- Credit card fees — the amount of which varies widely amongst motorhome rental operators
- Public holiday surcharges — if you either collect or return your vehicle on a New Zealand public holiday.
Learn more about what should be included in your motorhome rental.
Similar to rental car businesses, motorhome rental operators will charge you if you don’t meet your responsibilities. These charges may include fuel refills, unpaid fines, smoking or pets in the vehicle, and travelling in restricted areas.
Check the rental terms to see if you need to pay a bond and how that bond will be held.
Most motorhome rental operators require a credit card for the bond. It may be deducted from your credit card when you pick up your motorhome or funds on your card may be blocked for the duration of the rental.
Some operators won’t make a deduction from your credit card or block funds. Rather, they’ll keep your credit card details on file. The bond will be deducted if and when you don’t meet your responsibilities — or you damage the motorhome.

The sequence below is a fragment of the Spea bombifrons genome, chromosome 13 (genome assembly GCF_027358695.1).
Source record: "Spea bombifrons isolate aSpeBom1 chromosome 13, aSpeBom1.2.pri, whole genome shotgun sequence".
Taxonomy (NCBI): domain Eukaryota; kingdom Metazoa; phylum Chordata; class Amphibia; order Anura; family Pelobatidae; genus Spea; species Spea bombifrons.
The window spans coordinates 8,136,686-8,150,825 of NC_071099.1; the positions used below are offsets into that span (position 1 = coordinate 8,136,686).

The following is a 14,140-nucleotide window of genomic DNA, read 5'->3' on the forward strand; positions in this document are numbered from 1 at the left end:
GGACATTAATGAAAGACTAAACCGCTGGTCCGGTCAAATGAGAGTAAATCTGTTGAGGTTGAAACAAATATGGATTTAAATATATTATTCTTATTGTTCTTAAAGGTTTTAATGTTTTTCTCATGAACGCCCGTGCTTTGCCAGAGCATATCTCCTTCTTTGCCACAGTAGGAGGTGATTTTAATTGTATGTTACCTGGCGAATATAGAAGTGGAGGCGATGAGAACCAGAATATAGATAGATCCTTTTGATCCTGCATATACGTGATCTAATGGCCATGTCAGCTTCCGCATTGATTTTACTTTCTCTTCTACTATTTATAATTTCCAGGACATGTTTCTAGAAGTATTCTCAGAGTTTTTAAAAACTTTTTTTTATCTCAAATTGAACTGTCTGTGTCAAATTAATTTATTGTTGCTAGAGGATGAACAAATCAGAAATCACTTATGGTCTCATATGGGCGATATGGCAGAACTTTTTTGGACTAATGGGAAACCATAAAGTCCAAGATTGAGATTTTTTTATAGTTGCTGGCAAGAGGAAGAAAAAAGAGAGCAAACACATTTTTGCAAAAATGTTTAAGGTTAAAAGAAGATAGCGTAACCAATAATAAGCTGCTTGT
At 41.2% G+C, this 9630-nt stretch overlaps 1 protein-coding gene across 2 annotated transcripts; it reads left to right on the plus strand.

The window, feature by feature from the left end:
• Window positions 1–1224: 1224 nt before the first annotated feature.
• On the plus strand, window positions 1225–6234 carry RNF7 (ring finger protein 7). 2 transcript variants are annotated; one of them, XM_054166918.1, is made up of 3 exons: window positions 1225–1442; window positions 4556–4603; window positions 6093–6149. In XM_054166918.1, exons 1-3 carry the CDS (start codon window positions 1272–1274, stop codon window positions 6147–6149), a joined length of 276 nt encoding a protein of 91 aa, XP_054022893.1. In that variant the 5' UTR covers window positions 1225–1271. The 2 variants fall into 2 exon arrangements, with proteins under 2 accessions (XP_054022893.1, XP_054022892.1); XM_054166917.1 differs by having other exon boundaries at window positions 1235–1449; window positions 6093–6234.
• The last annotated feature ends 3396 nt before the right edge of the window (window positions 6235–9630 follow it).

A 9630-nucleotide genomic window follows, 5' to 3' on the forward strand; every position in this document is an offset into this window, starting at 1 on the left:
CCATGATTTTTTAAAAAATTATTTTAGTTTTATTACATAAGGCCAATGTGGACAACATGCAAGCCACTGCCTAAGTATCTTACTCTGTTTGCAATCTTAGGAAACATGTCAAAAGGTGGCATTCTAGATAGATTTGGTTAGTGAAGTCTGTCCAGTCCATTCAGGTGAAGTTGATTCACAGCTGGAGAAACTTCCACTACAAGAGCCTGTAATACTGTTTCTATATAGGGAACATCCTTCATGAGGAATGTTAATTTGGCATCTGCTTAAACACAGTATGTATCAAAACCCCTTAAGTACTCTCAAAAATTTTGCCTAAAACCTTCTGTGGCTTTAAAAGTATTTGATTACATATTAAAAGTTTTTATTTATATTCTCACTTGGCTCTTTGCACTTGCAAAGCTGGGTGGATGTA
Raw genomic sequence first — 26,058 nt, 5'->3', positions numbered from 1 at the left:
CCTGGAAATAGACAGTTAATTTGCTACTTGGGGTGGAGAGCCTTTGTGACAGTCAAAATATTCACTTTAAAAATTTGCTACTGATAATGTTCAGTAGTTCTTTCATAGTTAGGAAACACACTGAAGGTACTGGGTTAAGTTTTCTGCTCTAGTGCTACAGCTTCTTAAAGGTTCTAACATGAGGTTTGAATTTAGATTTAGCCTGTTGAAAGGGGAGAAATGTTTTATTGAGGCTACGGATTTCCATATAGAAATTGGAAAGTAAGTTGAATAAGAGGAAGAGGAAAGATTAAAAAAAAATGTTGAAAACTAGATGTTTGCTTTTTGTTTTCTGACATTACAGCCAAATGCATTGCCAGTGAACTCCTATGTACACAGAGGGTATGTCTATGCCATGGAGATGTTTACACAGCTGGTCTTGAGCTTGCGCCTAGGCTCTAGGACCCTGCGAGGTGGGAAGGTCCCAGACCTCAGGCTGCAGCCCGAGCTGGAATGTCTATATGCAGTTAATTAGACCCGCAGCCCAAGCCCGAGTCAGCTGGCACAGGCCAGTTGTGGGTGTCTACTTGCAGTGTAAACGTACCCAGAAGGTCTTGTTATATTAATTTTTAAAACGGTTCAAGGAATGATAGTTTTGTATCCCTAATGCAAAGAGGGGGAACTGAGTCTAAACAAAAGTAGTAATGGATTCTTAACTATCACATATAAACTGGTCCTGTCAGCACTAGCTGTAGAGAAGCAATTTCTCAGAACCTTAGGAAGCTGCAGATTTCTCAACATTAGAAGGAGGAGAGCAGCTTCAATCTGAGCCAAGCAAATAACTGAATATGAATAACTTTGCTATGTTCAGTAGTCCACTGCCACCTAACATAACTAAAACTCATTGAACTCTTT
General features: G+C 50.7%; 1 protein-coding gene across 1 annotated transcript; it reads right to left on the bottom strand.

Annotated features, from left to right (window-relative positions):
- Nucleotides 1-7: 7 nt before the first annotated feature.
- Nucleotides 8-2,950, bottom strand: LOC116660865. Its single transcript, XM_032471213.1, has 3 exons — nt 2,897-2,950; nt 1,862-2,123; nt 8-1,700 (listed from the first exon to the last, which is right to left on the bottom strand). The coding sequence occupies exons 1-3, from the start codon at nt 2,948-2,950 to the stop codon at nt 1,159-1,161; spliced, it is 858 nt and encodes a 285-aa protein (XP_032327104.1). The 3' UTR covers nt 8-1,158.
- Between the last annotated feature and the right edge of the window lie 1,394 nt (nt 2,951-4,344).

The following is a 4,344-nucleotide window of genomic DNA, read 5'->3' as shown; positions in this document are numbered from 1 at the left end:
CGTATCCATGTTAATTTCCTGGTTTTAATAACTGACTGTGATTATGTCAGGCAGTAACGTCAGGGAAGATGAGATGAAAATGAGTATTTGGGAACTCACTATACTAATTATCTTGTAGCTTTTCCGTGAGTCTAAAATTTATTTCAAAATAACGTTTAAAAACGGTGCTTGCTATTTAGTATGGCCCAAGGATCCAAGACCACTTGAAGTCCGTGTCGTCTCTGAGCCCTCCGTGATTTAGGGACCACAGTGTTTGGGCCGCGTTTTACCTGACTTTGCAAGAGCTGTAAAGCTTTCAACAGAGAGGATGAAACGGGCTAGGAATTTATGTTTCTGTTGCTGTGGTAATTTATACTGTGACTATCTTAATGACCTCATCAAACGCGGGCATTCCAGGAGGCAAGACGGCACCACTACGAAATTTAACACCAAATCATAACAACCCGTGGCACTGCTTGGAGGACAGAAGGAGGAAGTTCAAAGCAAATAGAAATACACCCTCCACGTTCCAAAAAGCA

If you don’t have a credit card, check whether paying a cash bond is an option.
Use of your recreational vehicle
Motorhome rentals have a few more restrictions than car hires because motorhomes are not as flexible and durable as cars. In addition to not driving under the influence of drugs or over the legal limit of alcohol, you may not be allowed to drive:
- On certain prohibited roads
- On beaches or surfaces that could damage your motorhome — like four-wheel drive tracks
- Over the maximum payload
- On roads with low hanging structures that could damage the motorhome
- Where it may become submerged in water.
Many rental operators now have the ability to determine where your motorhome has been during your hire. Telematic method of monitoring vehicles by using GPS and on-board diagnostics to plot its movements on a computerized map technology installed in the vehicle can be used to identify if you’ve failed to meet your responsibilities — which may result in fines.